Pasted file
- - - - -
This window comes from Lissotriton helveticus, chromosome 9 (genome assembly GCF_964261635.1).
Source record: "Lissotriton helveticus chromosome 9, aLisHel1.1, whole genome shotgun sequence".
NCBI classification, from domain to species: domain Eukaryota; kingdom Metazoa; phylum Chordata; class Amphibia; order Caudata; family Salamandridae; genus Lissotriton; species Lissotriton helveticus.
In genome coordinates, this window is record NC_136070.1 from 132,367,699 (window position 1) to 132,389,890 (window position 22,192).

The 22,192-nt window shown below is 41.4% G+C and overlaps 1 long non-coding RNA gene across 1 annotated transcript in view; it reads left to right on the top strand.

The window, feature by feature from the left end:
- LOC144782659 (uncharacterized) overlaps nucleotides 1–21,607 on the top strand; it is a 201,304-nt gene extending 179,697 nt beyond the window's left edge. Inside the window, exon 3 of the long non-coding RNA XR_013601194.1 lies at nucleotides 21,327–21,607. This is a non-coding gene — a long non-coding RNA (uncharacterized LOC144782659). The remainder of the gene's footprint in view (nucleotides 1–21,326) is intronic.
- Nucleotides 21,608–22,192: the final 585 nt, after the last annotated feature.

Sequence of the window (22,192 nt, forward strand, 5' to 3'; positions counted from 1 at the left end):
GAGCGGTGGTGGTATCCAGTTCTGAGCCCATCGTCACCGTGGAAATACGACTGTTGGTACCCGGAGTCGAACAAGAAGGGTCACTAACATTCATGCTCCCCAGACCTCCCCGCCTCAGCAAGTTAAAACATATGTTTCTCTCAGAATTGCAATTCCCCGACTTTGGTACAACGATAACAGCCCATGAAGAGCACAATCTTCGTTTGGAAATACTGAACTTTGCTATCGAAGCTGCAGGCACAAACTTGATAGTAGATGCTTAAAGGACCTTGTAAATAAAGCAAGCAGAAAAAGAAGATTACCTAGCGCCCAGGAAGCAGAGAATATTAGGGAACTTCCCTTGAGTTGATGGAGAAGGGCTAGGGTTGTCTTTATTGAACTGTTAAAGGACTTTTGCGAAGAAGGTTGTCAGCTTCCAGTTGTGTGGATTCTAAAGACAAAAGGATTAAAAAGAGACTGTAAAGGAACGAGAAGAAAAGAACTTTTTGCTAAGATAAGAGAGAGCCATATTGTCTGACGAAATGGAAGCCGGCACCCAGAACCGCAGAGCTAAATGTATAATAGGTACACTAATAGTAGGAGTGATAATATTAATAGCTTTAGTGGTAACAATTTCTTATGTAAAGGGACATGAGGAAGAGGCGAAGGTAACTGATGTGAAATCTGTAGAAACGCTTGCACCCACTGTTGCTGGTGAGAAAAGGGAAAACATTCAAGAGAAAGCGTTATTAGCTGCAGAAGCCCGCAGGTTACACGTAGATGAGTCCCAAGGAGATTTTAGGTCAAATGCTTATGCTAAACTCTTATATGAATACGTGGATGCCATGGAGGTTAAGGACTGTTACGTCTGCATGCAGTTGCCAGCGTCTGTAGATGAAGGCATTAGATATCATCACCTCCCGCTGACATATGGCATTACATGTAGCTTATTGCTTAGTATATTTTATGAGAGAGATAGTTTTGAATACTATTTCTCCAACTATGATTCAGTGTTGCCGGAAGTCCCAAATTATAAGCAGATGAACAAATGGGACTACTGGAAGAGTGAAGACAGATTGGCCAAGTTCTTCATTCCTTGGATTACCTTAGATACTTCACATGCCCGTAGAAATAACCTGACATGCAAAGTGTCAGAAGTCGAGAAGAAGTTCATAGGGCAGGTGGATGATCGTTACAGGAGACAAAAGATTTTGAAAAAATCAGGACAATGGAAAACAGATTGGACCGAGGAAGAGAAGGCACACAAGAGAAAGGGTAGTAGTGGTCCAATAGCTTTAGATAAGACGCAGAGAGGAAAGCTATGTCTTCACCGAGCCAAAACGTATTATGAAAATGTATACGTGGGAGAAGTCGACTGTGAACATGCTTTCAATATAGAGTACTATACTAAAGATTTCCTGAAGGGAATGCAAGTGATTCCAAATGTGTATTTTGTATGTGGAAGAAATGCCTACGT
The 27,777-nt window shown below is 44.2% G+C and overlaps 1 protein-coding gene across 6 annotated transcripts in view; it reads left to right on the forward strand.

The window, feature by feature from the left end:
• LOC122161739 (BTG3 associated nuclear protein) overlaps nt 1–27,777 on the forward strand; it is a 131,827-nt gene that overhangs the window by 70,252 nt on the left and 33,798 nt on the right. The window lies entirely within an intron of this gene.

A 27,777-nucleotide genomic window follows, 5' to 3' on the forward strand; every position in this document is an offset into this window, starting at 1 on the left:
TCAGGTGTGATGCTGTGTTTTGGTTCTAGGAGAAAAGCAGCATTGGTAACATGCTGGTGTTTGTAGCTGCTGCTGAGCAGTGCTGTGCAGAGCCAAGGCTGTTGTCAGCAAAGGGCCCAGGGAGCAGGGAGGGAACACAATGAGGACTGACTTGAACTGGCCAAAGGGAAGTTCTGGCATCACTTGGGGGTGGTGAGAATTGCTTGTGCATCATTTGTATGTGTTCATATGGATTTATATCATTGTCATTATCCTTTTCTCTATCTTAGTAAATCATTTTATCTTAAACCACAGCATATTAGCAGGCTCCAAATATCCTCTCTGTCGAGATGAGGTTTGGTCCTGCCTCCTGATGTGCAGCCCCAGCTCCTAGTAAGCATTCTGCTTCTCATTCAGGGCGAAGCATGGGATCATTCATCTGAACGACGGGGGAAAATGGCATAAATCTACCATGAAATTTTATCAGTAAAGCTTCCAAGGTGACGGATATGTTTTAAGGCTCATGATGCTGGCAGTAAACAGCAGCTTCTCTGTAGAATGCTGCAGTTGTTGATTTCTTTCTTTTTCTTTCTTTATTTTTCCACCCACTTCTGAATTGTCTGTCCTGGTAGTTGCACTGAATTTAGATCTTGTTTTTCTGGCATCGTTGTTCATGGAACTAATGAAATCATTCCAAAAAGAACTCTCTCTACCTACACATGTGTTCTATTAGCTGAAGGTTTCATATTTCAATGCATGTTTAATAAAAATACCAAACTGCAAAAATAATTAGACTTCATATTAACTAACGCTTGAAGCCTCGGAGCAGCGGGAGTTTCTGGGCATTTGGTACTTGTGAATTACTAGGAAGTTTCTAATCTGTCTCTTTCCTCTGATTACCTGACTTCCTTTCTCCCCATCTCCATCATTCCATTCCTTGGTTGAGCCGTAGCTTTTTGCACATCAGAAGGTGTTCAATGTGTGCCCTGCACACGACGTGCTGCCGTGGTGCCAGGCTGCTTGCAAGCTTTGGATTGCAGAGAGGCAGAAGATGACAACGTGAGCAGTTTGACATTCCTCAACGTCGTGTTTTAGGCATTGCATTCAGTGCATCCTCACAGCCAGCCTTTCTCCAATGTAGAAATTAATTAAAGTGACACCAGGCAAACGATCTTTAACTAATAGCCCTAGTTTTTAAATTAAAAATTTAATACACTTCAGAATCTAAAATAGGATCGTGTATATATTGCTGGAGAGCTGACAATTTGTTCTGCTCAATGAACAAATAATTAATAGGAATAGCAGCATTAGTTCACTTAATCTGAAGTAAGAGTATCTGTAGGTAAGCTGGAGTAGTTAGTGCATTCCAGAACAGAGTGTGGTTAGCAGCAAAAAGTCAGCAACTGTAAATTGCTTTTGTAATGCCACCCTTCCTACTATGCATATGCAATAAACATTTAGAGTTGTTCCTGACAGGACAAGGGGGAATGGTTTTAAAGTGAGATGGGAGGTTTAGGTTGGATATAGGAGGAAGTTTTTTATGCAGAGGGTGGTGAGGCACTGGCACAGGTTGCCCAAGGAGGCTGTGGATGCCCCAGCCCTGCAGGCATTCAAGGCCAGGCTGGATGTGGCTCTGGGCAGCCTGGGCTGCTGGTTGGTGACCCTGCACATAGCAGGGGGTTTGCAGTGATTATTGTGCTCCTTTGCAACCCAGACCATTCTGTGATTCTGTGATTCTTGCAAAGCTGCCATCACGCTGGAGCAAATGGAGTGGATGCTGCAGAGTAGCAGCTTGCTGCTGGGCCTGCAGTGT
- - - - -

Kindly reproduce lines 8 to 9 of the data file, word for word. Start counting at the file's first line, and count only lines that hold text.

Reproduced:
- Nucleotides 21,608–22,192: the final 585 nt, after the last annotated feature.

Sequence of the window (22,192 nt, forward strand, 5' to 3'; positions counted from 1 at the left end):